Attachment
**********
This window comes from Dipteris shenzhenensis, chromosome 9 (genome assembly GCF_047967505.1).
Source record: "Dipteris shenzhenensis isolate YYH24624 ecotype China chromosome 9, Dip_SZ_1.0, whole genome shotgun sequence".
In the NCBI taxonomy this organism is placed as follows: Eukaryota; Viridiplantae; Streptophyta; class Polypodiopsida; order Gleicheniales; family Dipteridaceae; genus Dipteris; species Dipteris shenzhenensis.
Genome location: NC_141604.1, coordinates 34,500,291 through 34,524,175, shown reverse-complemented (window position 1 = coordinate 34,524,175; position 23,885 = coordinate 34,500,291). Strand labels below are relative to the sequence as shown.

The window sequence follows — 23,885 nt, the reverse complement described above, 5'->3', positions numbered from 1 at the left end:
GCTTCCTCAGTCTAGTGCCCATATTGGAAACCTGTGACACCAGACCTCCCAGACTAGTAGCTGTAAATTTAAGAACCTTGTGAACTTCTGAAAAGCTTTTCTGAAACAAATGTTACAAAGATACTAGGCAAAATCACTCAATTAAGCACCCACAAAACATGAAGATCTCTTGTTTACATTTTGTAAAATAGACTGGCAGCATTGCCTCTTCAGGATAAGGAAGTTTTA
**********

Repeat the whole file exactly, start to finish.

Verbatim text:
This window comes from Dipteris shenzhenensis, chromosome 9 (genome assembly GCF_047967505.1).
Source record: "Dipteris shenzhenensis isolate YYH24624 ecotype China chromosome 9, Dip_SZ_1.0, whole genome shotgun sequence".
In the NCBI taxonomy this organism is placed as follows: Eukaryota; Viridiplantae; Streptophyta; class Polypodiopsida; order Gleicheniales; family Dipteridaceae; genus Dipteris; species Dipteris shenzhenensis.
Genome location: NC_141604.1, coordinates 34,500,291 through 34,524,175, shown reverse-complemented (window position 1 = coordinate 34,524,175; position 23,885 = coordinate 34,500,291). Strand labels below are relative to the sequence as shown.

The window sequence follows — 23,885 nt, the reverse complement described above, 5'->3', positions numbered from 1 at the left end:
GCTTCCTCAGTCTAGTGCCCATATTGGAAACCTGTGACACCAGACCTCCCAGACTAGTAGCTGTAAATTTAAGAACCTTGTGAACTTCTGAAAAGCTTTTCTGAAACAAATGTTACAAAGATACTAGGCAAAATCACTCAATTAAGCACCCACAAAACATGAAGATCTCTTGTTTACATTTTGTAAAATAGACTGGCAGCATTGCCTCTTCAGGATAAGGAAGTTTTA